Challenge to California Liquor Rules Revived


     PASADENA, Calif. (CN) – Citing recent Supreme Court precedent, the Ninth Circuit revived a challenge Thursday to California’s ban against compensating alcohol retailers for advertising products.
     The section of the California Business & Professions Code at issue forbids manufacturers and wholesalers of alcoholic beverages from giving anything of value to retailers for advertising their alcoholic products.
     Retail Digital Network brought the case at hand in 2011, calling the unconstitutional under the First Amendment.
     The company’s business model involves installing liquid-crystal displays in retail stores and then entering into contracts with third parties that want to advertise their products on the displays.
     As RDN’s case went to summary judgment, a federal judge ruled for Department of Alcoholic Beverage Control, finding the statute constitutional, despite its commercial-speech restrictions based on content and speaker.
     The ruling rested on the Ninth Circuit’s 1986 decision in Actmedia Inc. v. Stroh, but the Supreme Court turned that precedent on its head in 2011 with the decision Sorrell v. IMS Health Inc., which requires heightened rather than intermediate judicial scrutiny in content-based restrictions.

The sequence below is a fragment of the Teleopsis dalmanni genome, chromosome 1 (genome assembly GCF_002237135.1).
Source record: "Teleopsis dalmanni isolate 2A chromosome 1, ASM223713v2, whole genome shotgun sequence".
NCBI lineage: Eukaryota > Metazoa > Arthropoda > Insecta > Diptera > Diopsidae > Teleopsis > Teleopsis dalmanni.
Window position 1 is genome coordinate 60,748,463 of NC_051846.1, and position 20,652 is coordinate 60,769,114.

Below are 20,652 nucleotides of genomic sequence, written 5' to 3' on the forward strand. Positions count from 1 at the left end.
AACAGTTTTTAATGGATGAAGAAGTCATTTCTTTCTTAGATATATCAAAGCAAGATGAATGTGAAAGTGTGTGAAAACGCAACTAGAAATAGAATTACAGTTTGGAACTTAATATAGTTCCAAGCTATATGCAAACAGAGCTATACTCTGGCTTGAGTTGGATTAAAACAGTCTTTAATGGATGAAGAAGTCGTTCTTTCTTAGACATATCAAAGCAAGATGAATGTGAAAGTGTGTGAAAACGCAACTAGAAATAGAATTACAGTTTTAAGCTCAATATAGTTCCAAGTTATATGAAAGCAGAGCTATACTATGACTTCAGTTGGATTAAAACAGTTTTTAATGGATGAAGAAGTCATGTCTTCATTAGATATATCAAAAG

Reviewing RDN’s case on appeal, the Ninth Circuit found Thursday that Actmedia is “clearly irreconcilable” with Sorrell.
     “Actmedia‘s ‘overall analytical framework’ of intermediate scrutiny cannot be reconciled with Sorrell‘s framework of heightened judicial scrutiny,” Judge Consuelo Callahan wrote for a three-person panel in Pasadena.
     On remand, the lower court must apply more demanding scrutiny to the case, considering whether California has shown that the law “materially advances the state’s goals of preventing vertical and horizontal integration and promoting temperance.”
     Olivier Taillieu, a Beverly Hills-based attorney for RDN, said that the circuit “got it right” in a case where the applicable case law is “very vague.”
     “The Supreme Court’s view on the First Amendment has been evolving over the years and giving more and more freedom on this particular issue,” Taillieu said in a telephone interview. “We believed this case was right.”
     California’s district attorney’s office did not immediately respond to an email requesting comment on Thursday morning.
     Another section of the ruling supports RDN’s standing to challenge the law.
     “In the circumstances presented, where RDN could face criminal penalties for placing advertisements of particular content on its retail displays paid for by alcoholic manufacturers, we find that RDN may bring a First Amendment challenge to the law proscribing its conduct,” Callahan wwrote.

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